By Eva Barrows
How will monthly living expenses be paid for once robots and computers take all the jobs? The nature of work has been evolving for years, most recently fueled by increased automation. A 2017 Ball State University study found that 88 percent of job losses in manufacturing were due to automation making it easier for fewer people to produce more things. Understandably, people are worried about where pay checks will be coming from and government officials are starting to worry too.
The Universal Income Project, a think tank dedicated to the promotion of a Universal Basic Income (UBI), wants to make financial security a reality for everyone. Jim Pugh and Sandyha Anantharaman from the Project talk with Peninsula Peace and Justice Center, Other Voices host, Paul George, in the “Universal Basic Income – Simple Idea, Radical Impact” broadcast.
The concept of UBI is the simple part: a monthly cash payment that covers people’s basic needs. UBI will eliminate poverty and ensure everyone has what they need to survive. If a robot took your job UBI might help you go back to school to learn new skills, or allow you to start your own business. Since everyone receives UBI the hope is there won’t be a stigma attached to the payment like there is with welfare and other assistance programs.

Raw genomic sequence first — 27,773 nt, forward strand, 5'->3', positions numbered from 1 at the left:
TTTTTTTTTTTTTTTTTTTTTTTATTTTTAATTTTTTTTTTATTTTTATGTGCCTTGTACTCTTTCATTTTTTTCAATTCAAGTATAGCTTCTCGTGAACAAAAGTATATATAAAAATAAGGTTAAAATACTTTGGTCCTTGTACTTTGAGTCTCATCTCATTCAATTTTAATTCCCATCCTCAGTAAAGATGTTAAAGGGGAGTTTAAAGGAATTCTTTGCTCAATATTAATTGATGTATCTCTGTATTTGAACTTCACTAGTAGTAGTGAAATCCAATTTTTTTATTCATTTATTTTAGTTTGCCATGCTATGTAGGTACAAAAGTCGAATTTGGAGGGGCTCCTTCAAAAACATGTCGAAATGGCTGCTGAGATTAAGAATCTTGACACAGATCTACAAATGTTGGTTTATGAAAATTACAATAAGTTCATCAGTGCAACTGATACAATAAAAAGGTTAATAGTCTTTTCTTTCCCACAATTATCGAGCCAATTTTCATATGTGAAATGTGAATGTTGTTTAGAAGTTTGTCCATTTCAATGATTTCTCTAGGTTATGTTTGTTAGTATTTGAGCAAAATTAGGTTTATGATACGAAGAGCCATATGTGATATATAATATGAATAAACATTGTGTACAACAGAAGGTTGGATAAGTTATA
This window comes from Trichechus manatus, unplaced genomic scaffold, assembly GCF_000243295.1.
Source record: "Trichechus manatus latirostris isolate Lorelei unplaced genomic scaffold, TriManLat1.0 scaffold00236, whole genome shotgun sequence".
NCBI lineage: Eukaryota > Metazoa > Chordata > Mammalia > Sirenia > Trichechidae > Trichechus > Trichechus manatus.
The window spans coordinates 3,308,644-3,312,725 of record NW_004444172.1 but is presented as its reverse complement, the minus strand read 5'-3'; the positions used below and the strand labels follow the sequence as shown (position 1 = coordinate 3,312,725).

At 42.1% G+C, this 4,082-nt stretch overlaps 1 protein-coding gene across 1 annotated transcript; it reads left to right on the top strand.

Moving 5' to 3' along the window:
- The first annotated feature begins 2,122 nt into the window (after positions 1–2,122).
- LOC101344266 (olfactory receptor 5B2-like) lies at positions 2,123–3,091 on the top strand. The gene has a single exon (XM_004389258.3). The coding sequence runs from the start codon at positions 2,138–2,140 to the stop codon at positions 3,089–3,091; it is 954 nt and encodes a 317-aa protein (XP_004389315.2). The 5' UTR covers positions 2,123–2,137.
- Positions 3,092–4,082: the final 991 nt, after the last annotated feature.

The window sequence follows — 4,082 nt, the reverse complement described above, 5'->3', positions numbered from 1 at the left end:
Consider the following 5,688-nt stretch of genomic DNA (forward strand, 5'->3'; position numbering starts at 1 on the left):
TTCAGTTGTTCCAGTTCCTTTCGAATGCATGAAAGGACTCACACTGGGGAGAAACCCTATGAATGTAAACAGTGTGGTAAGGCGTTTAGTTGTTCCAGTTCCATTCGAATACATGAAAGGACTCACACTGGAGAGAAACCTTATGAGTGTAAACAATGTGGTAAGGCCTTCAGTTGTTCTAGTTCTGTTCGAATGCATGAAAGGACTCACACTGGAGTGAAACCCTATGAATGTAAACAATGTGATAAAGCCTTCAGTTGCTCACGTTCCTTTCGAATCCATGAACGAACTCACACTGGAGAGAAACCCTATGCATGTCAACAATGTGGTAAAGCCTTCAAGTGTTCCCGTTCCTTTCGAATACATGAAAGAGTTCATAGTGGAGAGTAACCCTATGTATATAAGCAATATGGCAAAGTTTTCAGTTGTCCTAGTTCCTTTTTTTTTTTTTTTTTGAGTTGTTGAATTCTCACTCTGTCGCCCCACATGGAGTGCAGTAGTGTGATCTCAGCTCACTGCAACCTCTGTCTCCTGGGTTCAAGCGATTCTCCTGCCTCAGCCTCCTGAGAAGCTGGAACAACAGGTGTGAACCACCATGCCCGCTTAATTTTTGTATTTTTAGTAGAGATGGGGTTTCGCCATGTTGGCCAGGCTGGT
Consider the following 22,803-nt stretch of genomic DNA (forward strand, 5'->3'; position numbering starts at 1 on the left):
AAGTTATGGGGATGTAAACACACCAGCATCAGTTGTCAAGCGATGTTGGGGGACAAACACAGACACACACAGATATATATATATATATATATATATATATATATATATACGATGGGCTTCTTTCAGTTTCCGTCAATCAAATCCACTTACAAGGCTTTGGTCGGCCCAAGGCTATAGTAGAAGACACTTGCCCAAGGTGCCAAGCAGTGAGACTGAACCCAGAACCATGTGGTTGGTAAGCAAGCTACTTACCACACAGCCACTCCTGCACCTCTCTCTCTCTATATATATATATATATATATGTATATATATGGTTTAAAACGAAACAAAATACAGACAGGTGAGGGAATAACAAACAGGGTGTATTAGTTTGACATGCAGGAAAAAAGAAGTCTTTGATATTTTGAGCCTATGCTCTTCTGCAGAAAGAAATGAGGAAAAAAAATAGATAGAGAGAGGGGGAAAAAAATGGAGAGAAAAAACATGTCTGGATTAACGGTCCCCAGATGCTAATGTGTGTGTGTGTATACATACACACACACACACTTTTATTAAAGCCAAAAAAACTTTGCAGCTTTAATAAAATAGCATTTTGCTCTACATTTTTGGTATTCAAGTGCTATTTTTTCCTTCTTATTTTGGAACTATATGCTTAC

Pugh and Anantharaman talk about UBI experiments going on in the U.S. and beyond. One study underway is being conducted by Y Combinator Research. They completed a feasibility study in Oakland and are working on enrolling 1,000 participants in two states who will receive $1,000/mo for 5 years and a control group of 2,000 people receiving $50/mo. Y Combinator Research will collect data from the study participants, looking at points like time use, decision making and effects on children. They will also record in-depth stories from participants to show how UBI makes a difference in people’s lives. The data and stories from projects like Y Combinator Research will serve to inform future policy efforts for UBI.
Other Voices’ guests note that experimentation is underway at government levels to implement basic income policies. Recently, the state of Hawaii concluded that the state government is responsible for ensuring financial stability for families after talks with unions and the chamber of commerce. Pugh thinks that dividend programs will be a likely starting point to distributing basic income funding. Like Alaska oil profits that are shared with the state’s population, revenue from carbon tax could be a shared profit source for states.
Find out more about Universal Basic Income and what can be done to ensure basic needs will be met in an automated work world. Watch Other Voices here.